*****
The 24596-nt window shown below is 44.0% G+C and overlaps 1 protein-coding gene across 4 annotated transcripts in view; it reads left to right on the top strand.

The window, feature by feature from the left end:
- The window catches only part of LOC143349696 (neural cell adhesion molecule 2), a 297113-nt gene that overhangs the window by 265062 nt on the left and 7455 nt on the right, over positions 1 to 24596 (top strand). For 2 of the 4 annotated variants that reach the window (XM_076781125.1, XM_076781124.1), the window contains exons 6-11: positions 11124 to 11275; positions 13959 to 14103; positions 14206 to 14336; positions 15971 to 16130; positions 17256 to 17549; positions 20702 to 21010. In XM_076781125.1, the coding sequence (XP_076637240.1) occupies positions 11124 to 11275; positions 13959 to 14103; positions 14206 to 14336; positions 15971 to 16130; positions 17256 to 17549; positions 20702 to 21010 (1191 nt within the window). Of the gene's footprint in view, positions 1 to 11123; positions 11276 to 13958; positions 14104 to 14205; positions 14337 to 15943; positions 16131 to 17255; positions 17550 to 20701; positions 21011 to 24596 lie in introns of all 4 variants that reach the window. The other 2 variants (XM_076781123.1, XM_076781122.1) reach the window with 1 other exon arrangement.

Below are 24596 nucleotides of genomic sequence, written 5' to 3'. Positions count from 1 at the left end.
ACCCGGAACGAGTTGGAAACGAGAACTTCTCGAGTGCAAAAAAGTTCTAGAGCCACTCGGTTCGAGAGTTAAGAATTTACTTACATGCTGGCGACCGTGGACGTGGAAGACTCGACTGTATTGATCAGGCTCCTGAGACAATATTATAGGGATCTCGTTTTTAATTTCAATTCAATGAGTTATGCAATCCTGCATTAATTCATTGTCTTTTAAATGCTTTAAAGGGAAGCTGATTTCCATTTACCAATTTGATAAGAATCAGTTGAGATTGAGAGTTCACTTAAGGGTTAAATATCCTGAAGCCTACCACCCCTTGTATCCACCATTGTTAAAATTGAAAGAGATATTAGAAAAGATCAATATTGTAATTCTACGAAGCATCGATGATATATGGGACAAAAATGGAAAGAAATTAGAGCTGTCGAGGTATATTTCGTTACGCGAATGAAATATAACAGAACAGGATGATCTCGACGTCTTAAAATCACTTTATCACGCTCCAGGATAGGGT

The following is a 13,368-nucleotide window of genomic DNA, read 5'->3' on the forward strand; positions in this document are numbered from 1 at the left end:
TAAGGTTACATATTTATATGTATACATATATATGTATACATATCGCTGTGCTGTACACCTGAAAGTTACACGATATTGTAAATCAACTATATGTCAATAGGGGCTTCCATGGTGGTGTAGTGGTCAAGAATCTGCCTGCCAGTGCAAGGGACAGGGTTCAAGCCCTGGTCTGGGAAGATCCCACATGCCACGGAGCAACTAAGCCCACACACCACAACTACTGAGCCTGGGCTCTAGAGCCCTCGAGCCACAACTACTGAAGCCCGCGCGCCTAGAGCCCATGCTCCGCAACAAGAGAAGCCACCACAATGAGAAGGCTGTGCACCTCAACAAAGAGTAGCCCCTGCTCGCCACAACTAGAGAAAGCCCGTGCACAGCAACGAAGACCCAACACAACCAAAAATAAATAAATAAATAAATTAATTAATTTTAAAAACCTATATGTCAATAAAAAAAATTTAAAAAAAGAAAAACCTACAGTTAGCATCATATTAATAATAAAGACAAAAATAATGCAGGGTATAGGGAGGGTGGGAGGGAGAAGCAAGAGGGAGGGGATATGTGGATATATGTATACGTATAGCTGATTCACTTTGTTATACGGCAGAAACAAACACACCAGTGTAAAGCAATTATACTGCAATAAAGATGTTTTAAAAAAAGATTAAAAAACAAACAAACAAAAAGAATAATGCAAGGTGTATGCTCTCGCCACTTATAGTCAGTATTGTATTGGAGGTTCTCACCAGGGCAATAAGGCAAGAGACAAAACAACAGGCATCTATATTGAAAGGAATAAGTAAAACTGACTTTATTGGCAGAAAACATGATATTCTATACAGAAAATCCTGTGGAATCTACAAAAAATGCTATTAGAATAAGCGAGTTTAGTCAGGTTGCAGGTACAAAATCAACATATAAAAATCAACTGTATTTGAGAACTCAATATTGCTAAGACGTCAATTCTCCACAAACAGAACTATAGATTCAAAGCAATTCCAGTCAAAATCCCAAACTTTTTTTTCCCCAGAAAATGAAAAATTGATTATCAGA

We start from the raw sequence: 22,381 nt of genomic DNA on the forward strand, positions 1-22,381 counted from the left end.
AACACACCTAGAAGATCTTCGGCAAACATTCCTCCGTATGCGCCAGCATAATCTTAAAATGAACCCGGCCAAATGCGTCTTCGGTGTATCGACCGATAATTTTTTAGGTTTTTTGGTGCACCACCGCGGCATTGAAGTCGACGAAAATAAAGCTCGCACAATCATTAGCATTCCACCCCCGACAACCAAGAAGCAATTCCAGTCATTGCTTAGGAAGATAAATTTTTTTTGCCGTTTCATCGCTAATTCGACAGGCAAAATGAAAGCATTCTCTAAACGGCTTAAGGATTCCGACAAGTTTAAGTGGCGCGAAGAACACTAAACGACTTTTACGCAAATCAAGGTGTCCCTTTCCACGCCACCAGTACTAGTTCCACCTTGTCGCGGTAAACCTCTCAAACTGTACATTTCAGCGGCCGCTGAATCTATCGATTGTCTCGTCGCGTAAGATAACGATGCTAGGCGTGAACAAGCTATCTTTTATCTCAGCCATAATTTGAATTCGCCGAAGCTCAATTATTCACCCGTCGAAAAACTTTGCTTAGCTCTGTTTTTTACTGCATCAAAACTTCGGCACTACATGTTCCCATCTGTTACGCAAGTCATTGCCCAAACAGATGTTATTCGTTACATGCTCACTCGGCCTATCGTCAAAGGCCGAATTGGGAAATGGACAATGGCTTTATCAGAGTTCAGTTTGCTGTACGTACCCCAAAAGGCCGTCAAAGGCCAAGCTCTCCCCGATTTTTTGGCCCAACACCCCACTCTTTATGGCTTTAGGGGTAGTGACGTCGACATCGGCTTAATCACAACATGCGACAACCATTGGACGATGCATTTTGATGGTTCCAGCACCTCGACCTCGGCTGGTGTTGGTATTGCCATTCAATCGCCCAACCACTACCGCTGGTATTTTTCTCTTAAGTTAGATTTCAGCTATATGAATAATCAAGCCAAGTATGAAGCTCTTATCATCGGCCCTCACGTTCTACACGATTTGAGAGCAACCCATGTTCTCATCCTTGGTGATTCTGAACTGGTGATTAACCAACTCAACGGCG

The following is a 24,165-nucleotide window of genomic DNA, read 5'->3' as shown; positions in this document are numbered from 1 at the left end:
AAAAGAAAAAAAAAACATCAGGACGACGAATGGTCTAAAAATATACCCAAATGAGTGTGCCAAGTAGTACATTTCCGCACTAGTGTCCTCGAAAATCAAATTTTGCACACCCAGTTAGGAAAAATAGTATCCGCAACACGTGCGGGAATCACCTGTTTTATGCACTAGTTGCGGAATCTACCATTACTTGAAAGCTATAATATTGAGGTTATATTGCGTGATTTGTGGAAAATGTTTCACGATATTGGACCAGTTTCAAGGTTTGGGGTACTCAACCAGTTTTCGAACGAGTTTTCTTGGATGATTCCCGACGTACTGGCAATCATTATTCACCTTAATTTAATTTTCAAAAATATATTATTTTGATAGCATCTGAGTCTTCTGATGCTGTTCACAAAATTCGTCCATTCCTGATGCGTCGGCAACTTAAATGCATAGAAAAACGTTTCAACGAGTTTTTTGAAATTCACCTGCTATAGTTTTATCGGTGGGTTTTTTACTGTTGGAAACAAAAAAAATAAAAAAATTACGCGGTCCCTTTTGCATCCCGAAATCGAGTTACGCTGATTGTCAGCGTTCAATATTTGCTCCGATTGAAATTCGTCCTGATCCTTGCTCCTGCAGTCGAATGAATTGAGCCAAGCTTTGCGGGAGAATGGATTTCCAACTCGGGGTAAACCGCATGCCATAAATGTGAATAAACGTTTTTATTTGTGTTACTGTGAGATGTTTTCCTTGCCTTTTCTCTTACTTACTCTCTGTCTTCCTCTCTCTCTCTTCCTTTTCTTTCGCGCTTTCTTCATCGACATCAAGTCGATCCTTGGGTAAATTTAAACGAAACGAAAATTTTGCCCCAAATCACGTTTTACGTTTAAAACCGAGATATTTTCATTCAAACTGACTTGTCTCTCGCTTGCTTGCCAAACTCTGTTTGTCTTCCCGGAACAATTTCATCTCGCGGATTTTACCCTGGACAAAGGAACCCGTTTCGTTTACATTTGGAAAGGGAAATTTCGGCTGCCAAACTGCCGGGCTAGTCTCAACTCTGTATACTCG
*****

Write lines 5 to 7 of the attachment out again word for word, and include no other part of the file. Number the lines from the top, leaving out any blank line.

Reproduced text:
ACCCGGAACGAGTTGGAAACGAGAACTTCTCGAGTGCAAAAAAGTTCTAGAGCCACTCGGTTCGAGAGTTAAGAATTTACTTACATGCTGGCGACCGTGGACGTGGAAGACTCGACTGTATTGATCAGGCTCCTGAGACAATATTATAGGGATCTCGTTTTTAATTTCAATTCAATGAGTTATGCAATCCTGCATTAATTCATTGTCTTTTAAATGCTTTAAAGGGAAGCTGATTTCCATTTACCAATTTGATAAGAATCAGTTGAGATTGAGAGTTCACTTAAGGGTTAAATATCCTGAAGCCTACCACCCCTTGTATCCACCATTGTTAAAATTGAAAGAGATATTAGAAAAGATCAATATTGTAATTCTACGAAGCATCGATGATATATGGGACAAAAATGGAAAGAAATTAGAGCTGTCGAGGTATATTTCGTTACGCGAATGAAATATAACAGAACAGGATGATCTCGACGTCTTAAAATCACTTTATCACGCTCCAGGATAGGGT

The following is a 13,368-nucleotide window of genomic DNA, read 5'->3' on the forward strand; positions in this document are numbered from 1 at the left end:
TAAGGTTACATATTTATATGTATACATATATATGTATACATATCGCTGTGCTGTACACCTGAAAGTTACACGATATTGTAAATCAACTATATGTCAATAGGGGCTTCCATGGTGGTGTAGTGGTCAAGAATCTGCCTGCCAGTGCAAGGGACAGGGTTCAAGCCCTGGTCTGGGAAGATCCCACATGCCACGGAGCAACTAAGCCCACACACCACAACTACTGAGCCTGGGCTCTAGAGCCCTCGAGCCACAACTACTGAAGCCCGCGCGCCTAGAGCCCATGCTCCGCAACAAGAGAAGCCACCACAATGAGAAGGCTGTGCACCTCAACAAAGAGTAGCCCCTGCTCGCCACAACTAGAGAAAGCCCGTGCACAGCAACGAAGACCCAACACAACCAAAAATAAATAAATAAATAAATTAATTAATTTTAAAAACCTATATGTCAATAAAAAAAATTTAAAAAAAGAAAAACCTACAGTTAGCATCATATTAATAATAAAGACAAAAATAATGCAGGGTATAGGGAGGGTGGGAGGGAGAAGCAAGAGGGAGGGGATATGTGGATATATGTATACGTATAGCTGATTCACTTTGTTATACGGCAGAAACAAACACACCAGTGTAAAGCAATTATACTGCAATAAAGATGTTTTAAAAAAAGATTAAAAAACAAACAAACAAAAAGAATAATGCAAGGTGTATGCTCTCGCCACTTATAGTCAGTATTGTATTGGAGGTTCTCACCAGGGCAATAAGGCAAGAGACAAAACAACAGGCATCTATATTGAAAGGAATAAGTAAAACTGACTTTATTGGCAGAAAACATGATATTCTATACAGAAAATCCTGTGGAATCTACAAAAAATGCTATTAGAATAAGCGAGTTTAGTCAGGTTGCAGGTACAAAATCAACATATAAAAATCAACTGTATTTGAGAACTCAATATTGCTAAGACGTCAATTCTCCACAAACAGAACTATAGATTCAAAGCAATTCCAGTCAAAATCCCAAACTTTTTTTTCCCCAGAAAATGAAAAATTGATTATCAGA